Curious to see what life was like for young New Zealand women of a different era, Alex Casey turns to a 1969 special about beauty queens for a historical wake-up call.
It’s hard yakka being a woman sometimes, with everyone screaming at us to hide our bra straps, contour our faces and clap for all the brave men on the top 50 CEO list all at the same time. But how do things in 2016 compare to 1969? What did the ideal woman look like back then? Thankfully, the 1969 “pictorial magazine” (old timey speak for telly show) Looking at New Zealand: Beauty Queens was there to answer all my questions.
You’ll recall this was long before Lord of the Rings, so we had a slightly different way of selling beautiful Godzone to the world. “The natural beauties of New Zealand include its mountains, its lakes, its beaches and its girls,” the narrator drawls as the camera pans across to a woman in her togs. But he’s not done yet.
“They could all be the girl next door, but they’ve all got that little extra something. It’s more than just good looks. Charm, personality, deportment, intelligence.” I paused to Google “deportment,” mistakenly thinking it meant they were being deported for being too poised and really, really, ridiculously good looking for this humble land.
The objective of the short documentary is to “find out what particular qualities make up the typical lovely New Zealand girl,” like some creepy pervo version of David Attenborough. To answer this age-old question, we are invited to meet beauty queens around the country. I sat with my notebook and assembled the characteristics of the dream kiwi woman in 1969.
MUST GO CRAZY FOR LETTUCE SALAD
“I LOVE LETTUCE SALAD,” declares Lorraine, 17 from Waitara. “I COULD EAT LETTUCE SALAD ALL DAY.” Ah yes, and as a modern woman I too enjoy both a lettuce salad and a bread sandwich. But Lorraine’s not done yet. “I like curry and rice, I like that too. I could eat that as much as lettuce salad, I think.” What a combo.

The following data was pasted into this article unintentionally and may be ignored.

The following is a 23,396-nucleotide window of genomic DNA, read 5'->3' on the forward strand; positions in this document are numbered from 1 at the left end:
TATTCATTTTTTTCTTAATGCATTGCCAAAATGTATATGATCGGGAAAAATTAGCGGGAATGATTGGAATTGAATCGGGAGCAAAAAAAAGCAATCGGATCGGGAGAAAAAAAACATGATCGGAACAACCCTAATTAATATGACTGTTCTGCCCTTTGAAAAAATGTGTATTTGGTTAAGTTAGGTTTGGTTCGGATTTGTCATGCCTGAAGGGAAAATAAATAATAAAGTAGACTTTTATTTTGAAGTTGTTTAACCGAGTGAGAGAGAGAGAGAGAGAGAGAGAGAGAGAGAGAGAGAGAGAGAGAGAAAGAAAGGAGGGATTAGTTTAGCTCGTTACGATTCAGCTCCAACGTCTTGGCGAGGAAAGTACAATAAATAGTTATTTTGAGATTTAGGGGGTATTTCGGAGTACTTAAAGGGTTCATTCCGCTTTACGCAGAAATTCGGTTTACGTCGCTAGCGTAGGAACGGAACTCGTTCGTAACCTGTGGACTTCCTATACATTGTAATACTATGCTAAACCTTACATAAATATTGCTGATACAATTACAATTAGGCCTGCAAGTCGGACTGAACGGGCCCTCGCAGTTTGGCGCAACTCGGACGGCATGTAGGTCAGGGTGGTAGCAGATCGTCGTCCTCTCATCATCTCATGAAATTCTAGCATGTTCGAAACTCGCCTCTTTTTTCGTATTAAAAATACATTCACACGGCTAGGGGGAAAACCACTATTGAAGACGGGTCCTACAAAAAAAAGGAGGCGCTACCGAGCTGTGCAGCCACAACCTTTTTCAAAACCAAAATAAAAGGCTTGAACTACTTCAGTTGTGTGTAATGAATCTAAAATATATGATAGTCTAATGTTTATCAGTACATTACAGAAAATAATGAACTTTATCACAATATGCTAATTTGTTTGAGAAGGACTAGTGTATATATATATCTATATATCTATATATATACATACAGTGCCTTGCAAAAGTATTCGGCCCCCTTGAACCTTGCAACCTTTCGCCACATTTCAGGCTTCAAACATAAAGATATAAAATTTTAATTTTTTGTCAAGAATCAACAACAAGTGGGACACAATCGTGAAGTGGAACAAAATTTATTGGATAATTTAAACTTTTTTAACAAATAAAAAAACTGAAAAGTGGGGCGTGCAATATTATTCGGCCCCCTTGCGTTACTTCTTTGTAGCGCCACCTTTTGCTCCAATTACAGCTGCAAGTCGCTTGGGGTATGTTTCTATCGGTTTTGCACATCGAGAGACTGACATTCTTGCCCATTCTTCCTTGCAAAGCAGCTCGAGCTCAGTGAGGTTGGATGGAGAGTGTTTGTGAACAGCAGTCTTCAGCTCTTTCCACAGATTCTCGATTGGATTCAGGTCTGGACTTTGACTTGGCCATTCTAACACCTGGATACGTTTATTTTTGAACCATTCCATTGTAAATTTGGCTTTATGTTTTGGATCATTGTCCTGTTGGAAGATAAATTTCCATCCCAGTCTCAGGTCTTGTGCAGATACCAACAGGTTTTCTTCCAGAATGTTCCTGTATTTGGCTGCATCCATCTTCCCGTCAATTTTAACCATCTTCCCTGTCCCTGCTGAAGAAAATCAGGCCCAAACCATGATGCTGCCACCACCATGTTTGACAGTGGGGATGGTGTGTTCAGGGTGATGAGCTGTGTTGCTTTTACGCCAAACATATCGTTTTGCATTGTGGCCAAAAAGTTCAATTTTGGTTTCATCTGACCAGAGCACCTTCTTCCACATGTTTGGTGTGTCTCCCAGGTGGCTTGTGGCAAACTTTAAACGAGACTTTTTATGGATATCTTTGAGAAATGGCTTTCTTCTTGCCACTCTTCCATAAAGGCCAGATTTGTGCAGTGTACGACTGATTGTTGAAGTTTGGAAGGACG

MUST LIKE SPORT, BUT ONLY BECAUSE IT MAKES YOU MORE HOT
Deirdre from Waikato has a hell of an appetite, so finds herself swimming for an hour every lunchtime to keep herself thin. Someone should tell Deirdre about the newfangled foodie trend of lettuce salad. Wendy from Southland also loves playing tennis, because she finds it a fitting “opportunity for deportment.” Deport me straight outta here.
MUST LOVE A HORSE AND EVERYTHING ABOUT A HORSE
Gail loves a horse, Vivienne loves a horse, Deirdre loves a horse. If only they knew then what would become of the equine kind a mere 47 years later.
MUST ONLY LIKE VERY SIMPLE BROWNISH CLOTHES
The absolute loose cannon Gail from Hokitika maintains that she only enjoys “simple-styled clothes in subdued colours, my favourite being blues and browns.” She’s not alone in this pursuit of the plain. Old mate Lettuce Lorraine takes a breath from her salad to declare “I don’t like fussy clothes, I like simple styles.” But in 2016 we have fussy lettuce dresses Lorraine!
MUST WORK AS A BANK CLERK AND BLOODY LOVE IT
It won’t be a surprise to anyone that even the most poised, beautiful, simply-dressed women didn’t appear to have a heck of a lot of opportunities. The majority of the women interviewed are either typists or bank clerks, with one lucky lass working in a shop mounting jewellery.
It’s not all bad though – Lorraine sings the praises of her job as she got $20 as a gift from her employer to say congratulations on her beauty achievements. That’s $322 now, or approximately 60,000 heads of lettuce. A stunning perk for a clerk imo.
MUST HAVE A WEIRD OBSESSION WITH NIGHTIES
“I adore frilly nighties and cant resist going to see the latest selection,” says Jan, fervently flicking through the racks at her local nightie boutique. I enjoy a trip to Cotton On Body as much as the next codger, but how many nighties does a woman need?!
As we reach the end of our journey to finding the perfect kiwi woman (apparently white, young, thin, meek, clerk, lettuce), the male narrator looks toward the future as they head into the national finals. “Some of these girls will be transformed, their personalities opening up like flowers as they gain poise and polish.”
Ah well, at least we don’t have to put up with any of this tripe in the 21st century, right ladies?
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Please note that the occasionally troublesome opinions expressed above are not those of our wonderful sponsors at NZ On Screen.
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